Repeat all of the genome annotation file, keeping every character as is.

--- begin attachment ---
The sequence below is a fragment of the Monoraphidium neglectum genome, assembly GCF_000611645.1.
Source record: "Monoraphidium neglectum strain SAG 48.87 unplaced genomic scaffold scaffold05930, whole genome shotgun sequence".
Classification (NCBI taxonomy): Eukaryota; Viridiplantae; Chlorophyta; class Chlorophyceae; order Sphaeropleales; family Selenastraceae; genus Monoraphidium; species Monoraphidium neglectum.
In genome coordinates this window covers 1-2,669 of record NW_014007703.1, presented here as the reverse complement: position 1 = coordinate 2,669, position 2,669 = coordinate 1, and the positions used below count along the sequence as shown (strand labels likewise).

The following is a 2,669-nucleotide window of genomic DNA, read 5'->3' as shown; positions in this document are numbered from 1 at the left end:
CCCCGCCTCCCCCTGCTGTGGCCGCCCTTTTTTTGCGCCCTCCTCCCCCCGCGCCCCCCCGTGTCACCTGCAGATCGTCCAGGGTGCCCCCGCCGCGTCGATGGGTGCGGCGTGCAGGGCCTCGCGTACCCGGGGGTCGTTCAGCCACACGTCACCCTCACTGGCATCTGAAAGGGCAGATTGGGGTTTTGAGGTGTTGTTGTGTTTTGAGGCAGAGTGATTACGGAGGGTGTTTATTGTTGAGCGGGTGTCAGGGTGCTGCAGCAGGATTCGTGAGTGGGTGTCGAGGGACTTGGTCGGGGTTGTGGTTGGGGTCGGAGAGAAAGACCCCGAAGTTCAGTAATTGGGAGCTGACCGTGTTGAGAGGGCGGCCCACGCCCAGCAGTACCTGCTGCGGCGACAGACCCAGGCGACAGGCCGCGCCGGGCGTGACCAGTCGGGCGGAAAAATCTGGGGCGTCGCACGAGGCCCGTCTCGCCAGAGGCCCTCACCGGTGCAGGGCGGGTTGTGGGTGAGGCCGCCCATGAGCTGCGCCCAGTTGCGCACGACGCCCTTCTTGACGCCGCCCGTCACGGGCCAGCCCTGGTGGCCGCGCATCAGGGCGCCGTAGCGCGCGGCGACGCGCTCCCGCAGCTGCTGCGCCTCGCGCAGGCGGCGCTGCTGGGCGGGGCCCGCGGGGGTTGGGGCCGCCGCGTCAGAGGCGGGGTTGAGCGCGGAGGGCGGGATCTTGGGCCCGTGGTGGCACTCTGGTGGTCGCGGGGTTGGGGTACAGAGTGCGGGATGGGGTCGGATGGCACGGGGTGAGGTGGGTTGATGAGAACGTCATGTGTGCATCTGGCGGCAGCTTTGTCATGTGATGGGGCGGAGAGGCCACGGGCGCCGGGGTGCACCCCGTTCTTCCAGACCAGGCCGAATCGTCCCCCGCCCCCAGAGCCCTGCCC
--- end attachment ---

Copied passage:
The sequence below is a fragment of the Monoraphidium neglectum genome, assembly GCF_000611645.1.
Source record: "Monoraphidium neglectum strain SAG 48.87 unplaced genomic scaffold scaffold05930, whole genome shotgun sequence".
Classification (NCBI taxonomy): Eukaryota; Viridiplantae; Chlorophyta; class Chlorophyceae; order Sphaeropleales; family Selenastraceae; genus Monoraphidium; species Monoraphidium neglectum.
In genome coordinates this window covers 1-2,669 of record NW_014007703.1, presented here as the reverse complement: position 1 = coordinate 2,669, position 2,669 = coordinate 1, and the positions used below count along the sequence as shown (strand labels likewise).

The following is a 2,669-nucleotide window of genomic DNA, read 5'->3' as shown; positions in this document are numbered from 1 at the left end:
CCCCGCCTCCCCCTGCTGTGGCCGCCCTTTTTTTGCGCCCTCCTCCCCCCGCGCCCCCCCGTGTCACCTGCAGATCGTCCAGGGTGCCCCCGCCGCGTCGATGGGTGCGGCGTGCAGGGCCTCGCGTACCCGGGGGTCGTTCAGCCACACGTCACCCTCACTGGCATCTGAAAGGGCAGATTGGGGTTTTGAGGTGTTGTTGTGTTTTGAGGCAGAGTGATTACGGAGGGTGTTTATTGTTGAGCGGGTGTCAGGGTGCTGCAGCAGGATTCGTGAGTGGGTGTCGAGGGACTTGGTCGGGGTTGTGGTTGGGGTCGGAGAGAAAGACCCCGAAGTTCAGTAATTGGGAGCTGACCGTGTTGAGAGGGCGGCCCACGCCCAGCAGTACCTGCTGCGGCGACAGACCCAGGCGACAGGCCGCGCCGGGCGTGACCAGTCGGGCGGAAAAATCTGGGGCGTCGCACGAGGCCCGTCTCGCCAGAGGCCCTCACCGGTGCAGGGCGGGTTGTGGGTGAGGCCGCCCATGAGCTGCGCCCAGTTGCGCACGACGCCCTTCTTGACGCCGCCCGTCACGGGCCAGCCCTGGTGGCCGCGCATCAGGGCGCCGTAGCGCGCGGCGACGCGCTCCCGCAGCTGCTGCGCCTCGCGCAGGCGGCGCTGCTGGGCGGGGCCCGCGGGGGTTGGGGCCGCCGCGTCAGAGGCGGGGTTGAGCGCGGAGGGCGGGATCTTGGGCCCGTGGTGGCACTCTGGTGGTCGCGGGGTTGGGGTACAGAGTGCGGGATGGGGTCGGATGGCACGGGGTGAGGTGGGTTGATGAGAACGTCATGTGTGCATCTGGCGGCAGCTTTGTCATGTGATGGGGCGGAGAGGCCACGGGCGCCGGGGTGCACCCCGTTCTTCCAGACCAGGCCGAATCGTCCCCCGCCCCCAGAGCCCTGCCC